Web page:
The Upshur County Commmissioners Court, at its mid-month regular meeting Thursday, tabled action on its controversial decision to do away with the county’s Information Technologies Department and outsource IT services.
Pct. 1 Comm. James Crittenden chaired the meeting, in the absence of Judge Dean Fowler, who was away at school.
The tabling came after critics of the move, during public comments, pointed out that the county did not have a written contract with the outside provider, Inline Integration Network of Longview.
Commissioners had voted 3-0, with Pct. 3 Comm. Lloyd Crabtree abstaining, at their Oct. 31 meeting to outsource IT work to purportedly save the county about $20,000 annually.
Several people addressed the court, criticizing the decision. No one from the public spoke at the meeting in favor of the move, which would terminate 35-year county employee Karmen Kelley, head of the department, and her assistant, Heather Steelman. Mrs. Steelman, who has worked for the county for five years, is Mrs. Kelley’s daughter-in-law.
Former Upshur County Auditor Keith Barber, who was later County Auditor at Cass and Nacogdoches Counties, was sharply critical of the decision.
He termed the outsourcing action as “a vulgar act of politics. It’s lowly, heartless, cruel, disrespectful of public dignity and public character. It is a vile example of intimidation and undeniable cowardice.”
He said that he had hired Mrs. Kelley when she was just out of high school 35 years ago, and that she had been a model employee.
Barber also said that the county’s computer system was developed through discussions between him and a representative of the Software Group, which up to then had no experience with serving the needs of county governments. (Software Group is now known as Tyler Technologies.)
He cited his experience with the county’s computer operations with giving him knowledge about it.
Holding aloft a yellow legal pad, Barber said that software which still serves Upshur and other counties was conceived on a yellow pad in his office between him and the Software Group.
“My remarks were not meant to be accusations but simple questions concerning basic county law, professional due diligence, vendor capacity and unsubstantiated claims,” Barber said. “Too many questions that the members of the court were visibly rattled about and could not offer any conclusive or reasonable answers. A fast retreat soon followed.”
He asked, “With all the other problems facing the county in general and the computer operations specifically why is this court so fixated and possessed to change the only thing that is working and is the absolutely most qualified to meet the future issues?”
He said that his “primary concerns are how the issue has been handled, and the sudden animosity toward an impeccable 35-year employee,” which he termed “very, very curious.”
He said commissioners “admitted they approved contract before they got it (and still don’t have) the final contract. It could be somewhat misleading to everyone that the deal was already done.”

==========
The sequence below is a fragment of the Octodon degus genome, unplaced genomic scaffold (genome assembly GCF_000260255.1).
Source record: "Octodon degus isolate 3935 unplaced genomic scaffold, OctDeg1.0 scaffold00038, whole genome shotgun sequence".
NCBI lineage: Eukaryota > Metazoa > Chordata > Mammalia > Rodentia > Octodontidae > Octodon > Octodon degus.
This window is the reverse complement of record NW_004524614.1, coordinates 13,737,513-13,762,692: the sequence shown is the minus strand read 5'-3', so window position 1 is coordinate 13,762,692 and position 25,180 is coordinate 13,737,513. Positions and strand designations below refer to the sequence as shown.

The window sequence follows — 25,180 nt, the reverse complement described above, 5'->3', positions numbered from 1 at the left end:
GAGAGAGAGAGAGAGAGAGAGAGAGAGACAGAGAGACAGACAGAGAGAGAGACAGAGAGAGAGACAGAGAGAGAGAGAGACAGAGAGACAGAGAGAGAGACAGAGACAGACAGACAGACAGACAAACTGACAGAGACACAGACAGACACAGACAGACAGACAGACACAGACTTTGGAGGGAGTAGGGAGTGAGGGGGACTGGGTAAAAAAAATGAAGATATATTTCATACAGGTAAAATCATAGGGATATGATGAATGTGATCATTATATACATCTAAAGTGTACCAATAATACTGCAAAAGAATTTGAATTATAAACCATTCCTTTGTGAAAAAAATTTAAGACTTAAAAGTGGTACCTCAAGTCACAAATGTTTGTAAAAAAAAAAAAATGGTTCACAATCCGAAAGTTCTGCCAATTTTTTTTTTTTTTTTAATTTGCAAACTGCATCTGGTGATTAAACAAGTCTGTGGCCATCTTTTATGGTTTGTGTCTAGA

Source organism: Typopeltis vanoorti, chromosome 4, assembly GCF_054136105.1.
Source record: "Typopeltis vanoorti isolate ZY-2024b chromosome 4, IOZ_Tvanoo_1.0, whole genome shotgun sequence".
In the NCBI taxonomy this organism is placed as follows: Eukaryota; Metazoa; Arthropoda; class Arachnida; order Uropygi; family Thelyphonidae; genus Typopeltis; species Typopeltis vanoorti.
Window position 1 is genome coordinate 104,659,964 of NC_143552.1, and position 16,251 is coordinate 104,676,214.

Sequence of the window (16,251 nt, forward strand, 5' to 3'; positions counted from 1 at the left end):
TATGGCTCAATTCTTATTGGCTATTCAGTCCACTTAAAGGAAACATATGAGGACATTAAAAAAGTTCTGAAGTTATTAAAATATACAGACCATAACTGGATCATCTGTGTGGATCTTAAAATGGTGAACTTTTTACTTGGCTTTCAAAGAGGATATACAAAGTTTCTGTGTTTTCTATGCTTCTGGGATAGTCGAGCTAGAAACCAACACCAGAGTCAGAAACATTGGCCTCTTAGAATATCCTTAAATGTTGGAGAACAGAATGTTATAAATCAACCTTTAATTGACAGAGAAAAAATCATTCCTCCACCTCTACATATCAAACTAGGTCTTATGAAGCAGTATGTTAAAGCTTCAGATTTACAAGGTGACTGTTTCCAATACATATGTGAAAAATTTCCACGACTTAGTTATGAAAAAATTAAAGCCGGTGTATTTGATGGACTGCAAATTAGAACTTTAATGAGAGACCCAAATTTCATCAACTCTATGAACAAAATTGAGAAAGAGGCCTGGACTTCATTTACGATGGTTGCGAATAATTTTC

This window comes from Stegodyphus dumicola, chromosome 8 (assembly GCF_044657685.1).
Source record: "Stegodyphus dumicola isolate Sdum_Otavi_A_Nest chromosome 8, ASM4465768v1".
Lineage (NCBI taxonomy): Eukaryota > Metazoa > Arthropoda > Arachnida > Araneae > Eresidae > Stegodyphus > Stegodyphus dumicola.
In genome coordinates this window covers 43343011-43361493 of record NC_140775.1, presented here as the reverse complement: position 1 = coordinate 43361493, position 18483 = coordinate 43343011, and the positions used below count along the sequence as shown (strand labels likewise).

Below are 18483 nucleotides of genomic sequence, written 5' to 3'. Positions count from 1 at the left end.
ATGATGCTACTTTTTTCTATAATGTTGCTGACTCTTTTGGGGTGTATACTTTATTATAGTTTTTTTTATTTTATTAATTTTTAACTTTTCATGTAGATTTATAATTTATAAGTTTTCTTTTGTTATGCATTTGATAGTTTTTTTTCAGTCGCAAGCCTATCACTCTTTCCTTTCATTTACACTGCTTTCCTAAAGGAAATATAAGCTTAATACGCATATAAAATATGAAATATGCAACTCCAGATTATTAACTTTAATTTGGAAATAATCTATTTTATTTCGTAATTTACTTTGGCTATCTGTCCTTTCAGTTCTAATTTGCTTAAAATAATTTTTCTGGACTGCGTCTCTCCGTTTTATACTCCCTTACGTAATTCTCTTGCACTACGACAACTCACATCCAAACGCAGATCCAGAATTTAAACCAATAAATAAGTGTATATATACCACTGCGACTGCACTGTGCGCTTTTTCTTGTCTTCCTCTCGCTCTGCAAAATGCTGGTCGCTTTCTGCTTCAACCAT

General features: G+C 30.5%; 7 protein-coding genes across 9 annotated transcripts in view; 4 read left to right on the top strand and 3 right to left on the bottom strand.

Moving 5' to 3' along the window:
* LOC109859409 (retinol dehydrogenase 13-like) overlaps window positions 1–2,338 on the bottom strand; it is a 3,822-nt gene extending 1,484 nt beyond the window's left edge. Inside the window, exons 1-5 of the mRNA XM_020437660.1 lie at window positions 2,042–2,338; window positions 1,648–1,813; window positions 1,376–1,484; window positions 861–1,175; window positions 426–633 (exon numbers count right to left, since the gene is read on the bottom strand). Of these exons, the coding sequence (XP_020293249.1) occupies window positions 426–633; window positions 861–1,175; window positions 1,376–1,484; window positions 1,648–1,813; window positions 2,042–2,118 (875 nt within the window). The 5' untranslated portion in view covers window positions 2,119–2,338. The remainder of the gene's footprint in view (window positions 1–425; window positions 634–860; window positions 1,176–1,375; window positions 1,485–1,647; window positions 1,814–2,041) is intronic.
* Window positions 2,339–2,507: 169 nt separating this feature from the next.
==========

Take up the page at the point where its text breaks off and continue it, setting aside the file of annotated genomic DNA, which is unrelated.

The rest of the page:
Barber claimed that there are “lots of questions, not many answers.”
He said the county’s computer hardware “is functional, but the county has known for years that software maintenance will end in two years.” He said the proposed contract “only covers hardware, so the software problem is being ignored to just swap inhouse IT to contract IT. There will be no one in county to do software maintenance.”
He said that “those charges could be in the thousands, and when the old system shuts down, the whole county’s operation will come to absolute chaos: No financial system, no way to record transactions, no way to accept funds, no way to pay bills, no payroll, no law enforcement records, no court records.”
Barber warned that “the county could functionally if not physically implode. Not crying wolf, this is possible and likely probable, if constructive actions are not taken now.”
“A system could be in the $500,000 range and no one is concerned about it,” Barber said.
He likened outsourcing IT services in such circumstance to “having a rusty, nonworking pickup truck, and rotating the tires on the truck.”
Barber asked why “Commissioners are unilaterally promoting changes and not asking or taking any input from IT or any other elected officials on how it would affect their work?”
He also questioned whether the vendor’s contract price of $48,600, was just short of the $50,000 minimum open-bid statutes to circumvent the statute. Barber said that “any additional payments to same vendor exceeding $50,000 will trigger the bid law. Without knowing what is covered by contract, ‘other services’ could be in the thousands.”
Mrs. Steelman asked the court why, if money was the issue, why didn’t they terminate her and “keep Karmen and save $25,000, versus outsourcing the whole department and really screwing up everything?”
Pct. 2 Comm. Cole Hefner said that money was not the sole issue. He said that “we want to take our IT Department to the next level.”
He said that it was a “business decision,” in the interest of the county’s taxpayers.
Clint Steelman, Heather’s husband and Mrs. Kelley’s son, said that she “has 35 years of knowledge to run the IT department. She built it from the ground up.”
Some had said that the action was saying to county employees that loyalty and longevity didn’t matter.
Crittenden said later that the IT Department reports directly to the court, and they couldn’t order another department not under their direct line of command to hire Mrs. Kelley when the IT Department is outsourced.